Third, take the time to compare and contrast the different bids. Make sure you are comparing apples to apples. You’ll need to understand how and where the contractor is making money. Is there a line-item fee? Is the contractor “padding” materials or labor? Does the contractor include labor & materials in one line-item? You may need to go back and get more specific information from the contractor. Take the time to do this.

Fourth, ask and learn how the contractor handles changes, whether those come from you or them. This seems to be one of the bigges
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Landlording Tips

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This blog is going to cover some tips to make being a landlord a great experience. Owning rental properties means dealing with tenants. Many investors either don’t like or don’t want to deal with tenant and property issues, so they will hire a professional property management company. But if you decide to self-manage, here are some things you should understand.

First, remember asset protection. Title to your rental should be held in a well-designed, protective LLC. Not all LLCs are created the same! What you get online is not sufficient. It should be created by a competent asset protection attorney. This will protect you and your personal assets from tenant slip-and-fall lawsuits.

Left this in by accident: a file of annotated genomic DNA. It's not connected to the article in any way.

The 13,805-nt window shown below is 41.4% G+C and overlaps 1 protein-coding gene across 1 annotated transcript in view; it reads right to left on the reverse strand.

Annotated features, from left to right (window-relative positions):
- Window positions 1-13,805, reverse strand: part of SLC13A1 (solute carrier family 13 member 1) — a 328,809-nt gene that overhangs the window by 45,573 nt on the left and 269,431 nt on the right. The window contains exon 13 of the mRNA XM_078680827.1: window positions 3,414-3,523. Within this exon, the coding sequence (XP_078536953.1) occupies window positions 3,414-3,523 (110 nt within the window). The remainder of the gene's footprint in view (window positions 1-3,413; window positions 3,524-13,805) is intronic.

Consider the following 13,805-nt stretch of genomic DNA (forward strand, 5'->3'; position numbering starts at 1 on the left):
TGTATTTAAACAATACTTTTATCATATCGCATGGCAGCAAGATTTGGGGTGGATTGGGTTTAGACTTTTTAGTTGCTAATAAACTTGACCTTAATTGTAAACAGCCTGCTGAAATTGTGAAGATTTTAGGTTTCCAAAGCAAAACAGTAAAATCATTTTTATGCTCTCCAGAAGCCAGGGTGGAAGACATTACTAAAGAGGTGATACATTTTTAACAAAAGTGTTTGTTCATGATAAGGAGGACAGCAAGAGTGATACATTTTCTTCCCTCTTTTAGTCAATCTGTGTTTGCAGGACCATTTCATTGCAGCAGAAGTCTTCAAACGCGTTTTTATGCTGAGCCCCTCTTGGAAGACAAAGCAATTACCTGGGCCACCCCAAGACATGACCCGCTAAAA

Second, have really good lease agreements. There are numerous free forms available. So I would recommend getting at least 3 or 4 options and read through them. See what clauses are in them and which are important to you. If you need to amend or revise one, you should work with an attorney to draft it as you may accidently do something that might hurt you.

Third, make sure you have the appropriate liability insurance. This is the one you get from your insurance agent and not t
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Understanding the REPC

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The real estate purchase contract (REPC) is the basis of just about every deal you do. Yet, very few investors really understand it fully. This blog will teach you some key aspects of the REPC that can make a big difference in your next deal.

The REPC is a binding contract between a buyer and seller of real property. They are the only “parties” to the contract. Your agent, title officer, lender and etc. are not bound by this document. Only the parties may sue to enforce it or for breach of it.

You’ve heard that “everything” in real estate needs to be in writing. While there are other ways to buy and sell real estate without a written document, don’t rely on those! Always put it in writing!! This means not just the REPC, but all addenda. It does NOT matter what someone promises, only what is in writing AND signed.

In the event of lawsuit, texts and emails, in certain limited circumstances, can be evidence to substantiate your position. BUT DO NOT RELY ON THIS! If you want it to happen, put it in writing and get it signed! And a title company cannot go off texts or emails to change terms of the REPC. Don’t trust other agents or investors when they say, “Yeah, I’ll sign it and get it to you.” That is meaningless and you don’t have an agreement until it’s actually signed. They can be